I will also share the grading rubric and expectations for this presentation later, but what's important to me is that this exercise combines two elements that are key to class: crafting one's narrative and creating both self-awareness about what's important to them and the process for getting there.  


    The students also do presentations on the fields they picture entering, more on that later as well, but one key element to making this presentation a success, is prodding them to not only explore the kinds of fields they might work in, but what they want from a job to be happy and successful.

    I also want them to start thinking about what they don't want.

    The students must also enhance their LinkedIn pages and Resumes during the semester, and I bring in experts to assist with this, along with an expert who helps them think through creating a public profile. The semester ends with the students creating a public portfolio, that integrates all of the work that has preceded it.  


    I strongly believe in bringing in experts to talk the things they know best, so the students can learn from the best. I also believe this is important for not only maintaining the kind of energy that is required for both attending a three-hour class and staying engaged for an entire semester, but the job search itself, which requires an ongoing level of focus, connection, and positivity.

    Along with that however, is the need to be interacting with professionals, learning about they operate, their paths, successes and challenges, and what they expect when they meet professionals new to the job force.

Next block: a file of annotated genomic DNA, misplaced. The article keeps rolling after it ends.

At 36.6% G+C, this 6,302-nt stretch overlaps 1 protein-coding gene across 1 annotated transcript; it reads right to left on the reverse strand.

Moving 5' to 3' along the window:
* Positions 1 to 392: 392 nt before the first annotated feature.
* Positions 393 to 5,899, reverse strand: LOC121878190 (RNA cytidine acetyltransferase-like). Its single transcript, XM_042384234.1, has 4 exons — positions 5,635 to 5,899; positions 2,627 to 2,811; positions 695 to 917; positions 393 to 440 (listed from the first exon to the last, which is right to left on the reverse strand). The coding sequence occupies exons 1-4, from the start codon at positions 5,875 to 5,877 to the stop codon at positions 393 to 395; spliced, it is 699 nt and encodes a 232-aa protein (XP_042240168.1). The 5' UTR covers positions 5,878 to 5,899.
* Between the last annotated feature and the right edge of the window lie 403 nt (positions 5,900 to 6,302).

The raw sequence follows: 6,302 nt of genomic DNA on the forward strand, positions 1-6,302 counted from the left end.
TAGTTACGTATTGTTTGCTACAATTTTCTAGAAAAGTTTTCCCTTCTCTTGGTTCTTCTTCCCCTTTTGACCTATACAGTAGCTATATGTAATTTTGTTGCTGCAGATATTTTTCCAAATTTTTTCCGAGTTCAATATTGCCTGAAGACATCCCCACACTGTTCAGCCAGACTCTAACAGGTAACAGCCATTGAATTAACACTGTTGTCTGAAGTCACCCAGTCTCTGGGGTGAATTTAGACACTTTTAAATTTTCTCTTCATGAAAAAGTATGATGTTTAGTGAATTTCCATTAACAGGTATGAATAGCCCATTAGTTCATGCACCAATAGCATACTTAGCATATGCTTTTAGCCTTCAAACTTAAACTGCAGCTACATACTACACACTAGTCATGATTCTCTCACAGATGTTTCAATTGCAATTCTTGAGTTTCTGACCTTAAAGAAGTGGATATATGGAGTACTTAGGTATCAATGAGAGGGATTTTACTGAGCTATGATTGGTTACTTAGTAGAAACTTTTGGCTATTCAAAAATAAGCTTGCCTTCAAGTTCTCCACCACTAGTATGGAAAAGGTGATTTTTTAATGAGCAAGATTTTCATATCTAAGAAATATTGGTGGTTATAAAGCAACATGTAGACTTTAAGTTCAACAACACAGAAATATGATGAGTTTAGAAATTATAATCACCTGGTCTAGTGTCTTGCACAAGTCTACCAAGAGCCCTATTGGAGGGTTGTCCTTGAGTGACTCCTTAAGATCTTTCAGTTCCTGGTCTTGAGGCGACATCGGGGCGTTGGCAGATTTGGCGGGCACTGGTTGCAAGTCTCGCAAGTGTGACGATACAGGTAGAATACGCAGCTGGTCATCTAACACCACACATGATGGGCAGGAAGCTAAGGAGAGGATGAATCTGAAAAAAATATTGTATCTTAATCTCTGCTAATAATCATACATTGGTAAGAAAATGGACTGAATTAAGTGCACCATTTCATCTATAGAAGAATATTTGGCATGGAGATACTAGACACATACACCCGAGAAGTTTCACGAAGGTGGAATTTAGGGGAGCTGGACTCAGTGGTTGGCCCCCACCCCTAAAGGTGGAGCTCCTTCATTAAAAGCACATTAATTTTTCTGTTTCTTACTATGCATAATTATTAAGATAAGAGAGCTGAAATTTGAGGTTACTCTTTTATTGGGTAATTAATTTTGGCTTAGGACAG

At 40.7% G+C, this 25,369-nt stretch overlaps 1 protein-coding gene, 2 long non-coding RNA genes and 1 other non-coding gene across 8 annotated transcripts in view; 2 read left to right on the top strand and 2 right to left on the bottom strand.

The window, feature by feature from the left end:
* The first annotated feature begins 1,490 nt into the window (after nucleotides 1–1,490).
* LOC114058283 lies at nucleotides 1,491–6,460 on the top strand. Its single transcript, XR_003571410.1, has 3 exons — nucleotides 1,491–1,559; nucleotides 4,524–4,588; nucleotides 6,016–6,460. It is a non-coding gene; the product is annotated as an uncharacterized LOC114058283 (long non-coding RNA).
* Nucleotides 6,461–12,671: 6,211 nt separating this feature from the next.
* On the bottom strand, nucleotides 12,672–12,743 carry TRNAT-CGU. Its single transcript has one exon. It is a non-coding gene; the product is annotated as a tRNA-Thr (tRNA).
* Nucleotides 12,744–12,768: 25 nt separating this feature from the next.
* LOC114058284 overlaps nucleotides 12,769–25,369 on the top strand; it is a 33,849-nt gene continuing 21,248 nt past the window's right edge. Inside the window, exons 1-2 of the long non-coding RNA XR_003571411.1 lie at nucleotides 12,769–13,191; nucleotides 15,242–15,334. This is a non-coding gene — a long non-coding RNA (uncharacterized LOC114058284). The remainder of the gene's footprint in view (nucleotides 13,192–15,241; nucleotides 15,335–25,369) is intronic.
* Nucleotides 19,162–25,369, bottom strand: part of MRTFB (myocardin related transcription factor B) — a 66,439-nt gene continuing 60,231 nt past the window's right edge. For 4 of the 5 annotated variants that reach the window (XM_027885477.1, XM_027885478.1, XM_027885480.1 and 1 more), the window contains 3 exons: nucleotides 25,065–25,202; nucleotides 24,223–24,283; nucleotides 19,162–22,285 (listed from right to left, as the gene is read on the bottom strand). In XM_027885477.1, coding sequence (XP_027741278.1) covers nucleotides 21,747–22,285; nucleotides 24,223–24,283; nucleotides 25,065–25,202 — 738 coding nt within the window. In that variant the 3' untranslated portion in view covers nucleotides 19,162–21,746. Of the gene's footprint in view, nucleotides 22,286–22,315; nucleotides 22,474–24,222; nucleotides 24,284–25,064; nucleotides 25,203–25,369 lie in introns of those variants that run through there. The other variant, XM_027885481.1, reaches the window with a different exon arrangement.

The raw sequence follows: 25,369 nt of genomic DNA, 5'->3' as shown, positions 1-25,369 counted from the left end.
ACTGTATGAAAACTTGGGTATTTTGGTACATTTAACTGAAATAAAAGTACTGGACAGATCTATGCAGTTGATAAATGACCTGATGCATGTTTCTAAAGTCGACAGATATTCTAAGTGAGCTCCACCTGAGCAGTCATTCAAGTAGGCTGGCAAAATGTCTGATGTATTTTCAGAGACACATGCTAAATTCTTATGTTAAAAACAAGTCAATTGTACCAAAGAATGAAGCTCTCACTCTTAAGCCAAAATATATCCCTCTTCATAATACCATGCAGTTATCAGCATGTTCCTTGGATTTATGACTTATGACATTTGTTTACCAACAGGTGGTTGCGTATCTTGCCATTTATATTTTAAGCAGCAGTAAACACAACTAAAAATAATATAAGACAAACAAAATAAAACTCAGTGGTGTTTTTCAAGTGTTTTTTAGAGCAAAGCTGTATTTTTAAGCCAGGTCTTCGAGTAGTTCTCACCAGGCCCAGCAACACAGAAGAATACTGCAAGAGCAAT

So we create these interactions in class itself, at the Mixers referenced above, by encouraging informational interviews and how to approach them, practicing interview skills, and by introducing Improv to the mix.

    I should state here that I have no Improv training myself, but in watching it and meeting performers, I have come to believe that the ability to think on one's feet, to react in a postitive manner to whatever is being thrown at you, and accepting the reality being created, the "Yes... And...," approach to situations, one is better prepared for whatever comes at them. 

    CONCLUSION (for now)

    Again, I am always tweaking the flow, and looking for more ideas, more energy, asking how a three-hour evening class should be run, when it's the right time for a field trip, and how many presentations can be held in a row in one class. All of this will be covered in more depth in the coming weeks. But for now, please let me know what you think, and please let me what questions you might have.